This is an update on the article of 22nd July 2019, which you can read here.
The story so far….
Titanium Dioxide is currently considered a non-hazardous chemical, which is used in a multitude of ways, from cosmetics and sunscreens through to the paint on a white car or van.
The European Commission has proposed that it should be classified as a Category 2 Carcinogen, Suspected of causing cancer, as a Harmonised Classification, on the grounds that it causes tumours in rats lungs when they are exposed to Titanium Dioxide dust at 2,000 mg/kg.
This is agreed by ECHA, even though they know, and pretty much the entire scientific community (with a few exceptions) knows that rats will grow tumours in response to dusts at 2,000 mg/kg regardless of what that dust is; and that rats are much more prone to this than other animals or humans.
It is also known that there is no evidence that this tumour-causing effect occurs in other animals which have been exposed to 2,000 mg/kg of titanium dioxide.
And the epidemiological evidence for carcinogenic behaviour of titanium dioxide dust in the human population does not appear to exist.
The balance of probabilities indicates that the “evidence” for Titanium Dioxide being carcinogenic is a mis-reading of a generic response to dusts in a individual species which does not translate across into other animals or the human population.
Even if it were to be considered a potential carcinogen, the use of Titanium Dioxide as a sunscreen would save far more lives through preventing skin cancer than would be lost in people exposed to the dusts, e.g. in industry. Yet this argument does not appear to be accepted either, although it is a common regulatory tool.
To make matters worse, ECHA have also stated that the proposed classification for Titanium Dioxide will be rolled out to all Poorly Soluble Low Toxicity substances (PSLTs), which potentially affects all powders or suspensions. It would be bad enough if just Titanium Dioxide were to be affected, yet this would propagate the error even more widely.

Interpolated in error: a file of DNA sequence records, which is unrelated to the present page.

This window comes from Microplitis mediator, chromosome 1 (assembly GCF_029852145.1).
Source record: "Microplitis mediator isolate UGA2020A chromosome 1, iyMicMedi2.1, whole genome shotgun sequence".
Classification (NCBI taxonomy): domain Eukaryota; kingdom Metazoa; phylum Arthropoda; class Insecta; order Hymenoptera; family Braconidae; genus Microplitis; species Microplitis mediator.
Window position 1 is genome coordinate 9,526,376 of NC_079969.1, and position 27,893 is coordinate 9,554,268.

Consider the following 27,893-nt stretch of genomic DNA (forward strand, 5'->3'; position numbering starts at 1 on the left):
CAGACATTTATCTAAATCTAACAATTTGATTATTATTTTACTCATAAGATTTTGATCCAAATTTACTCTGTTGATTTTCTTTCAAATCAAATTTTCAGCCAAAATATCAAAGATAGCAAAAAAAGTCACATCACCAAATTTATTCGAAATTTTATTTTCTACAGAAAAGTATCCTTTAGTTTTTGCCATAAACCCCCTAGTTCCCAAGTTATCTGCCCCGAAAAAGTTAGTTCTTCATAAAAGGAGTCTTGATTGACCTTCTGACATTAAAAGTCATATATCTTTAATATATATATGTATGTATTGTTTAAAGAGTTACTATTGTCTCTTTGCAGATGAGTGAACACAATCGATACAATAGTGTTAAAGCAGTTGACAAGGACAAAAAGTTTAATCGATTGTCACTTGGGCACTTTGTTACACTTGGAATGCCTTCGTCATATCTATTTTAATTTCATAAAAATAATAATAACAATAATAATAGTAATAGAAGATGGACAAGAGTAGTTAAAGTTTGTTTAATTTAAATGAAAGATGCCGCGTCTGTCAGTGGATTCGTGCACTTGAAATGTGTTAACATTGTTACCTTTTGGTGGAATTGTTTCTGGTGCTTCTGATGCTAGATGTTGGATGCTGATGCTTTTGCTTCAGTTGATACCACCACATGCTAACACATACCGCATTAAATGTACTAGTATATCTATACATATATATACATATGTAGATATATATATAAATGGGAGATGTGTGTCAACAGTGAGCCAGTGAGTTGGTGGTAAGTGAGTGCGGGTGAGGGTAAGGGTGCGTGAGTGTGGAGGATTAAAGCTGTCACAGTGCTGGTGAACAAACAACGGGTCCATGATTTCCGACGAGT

The last we had heard of the situation in July 2019 was that the vote on whether the new Harmonised Classification should be accepted had been withdrawn from CARACAL, the meeting of the Competent Authorities. At the time, there were suspicions that this was because the vote would have been against the classification, and if that vote had been made it would have been legally binding.
We now have new information on what the European Commission propose (courtesy of Martin Engelmann’s excellent article here).
The proposal has been changed slightly, so now a classification of Cat 2 carcinogen, H351, Suspected of causing cancer through inhalation, would apply to titanium dioxide as a substance and in mixtures containing 1% or more:
a) titanium dioxide particles < 10 micrometer and
b) all particles < 10 micrometer containing titanium dioxide [new]
This includes solid mixtures in which titanium dioxide is bound in the matrix (such as industrial applications like coated pigments and powder coatings and maybe even cement and fillers), as well as powders containing free titanium dioxide particles.
There would still be a mandatory warning label on the packaging of liquid and solid mixtures containing “1% or more of titanium dioxide particles with aerodynamic diamater equal to or below 10 μm”, either:
- “EUH211: Hazardous respirable droplets may be formed when sprayed. Do not breathe spray or mist.“ or
- “EUH212: Warning! Hazardous respirable dust may be formed when used. Do not breathe dust”.
Martin points out that the EUH211 warning is contradictory, because the hazard classification only applies to dust.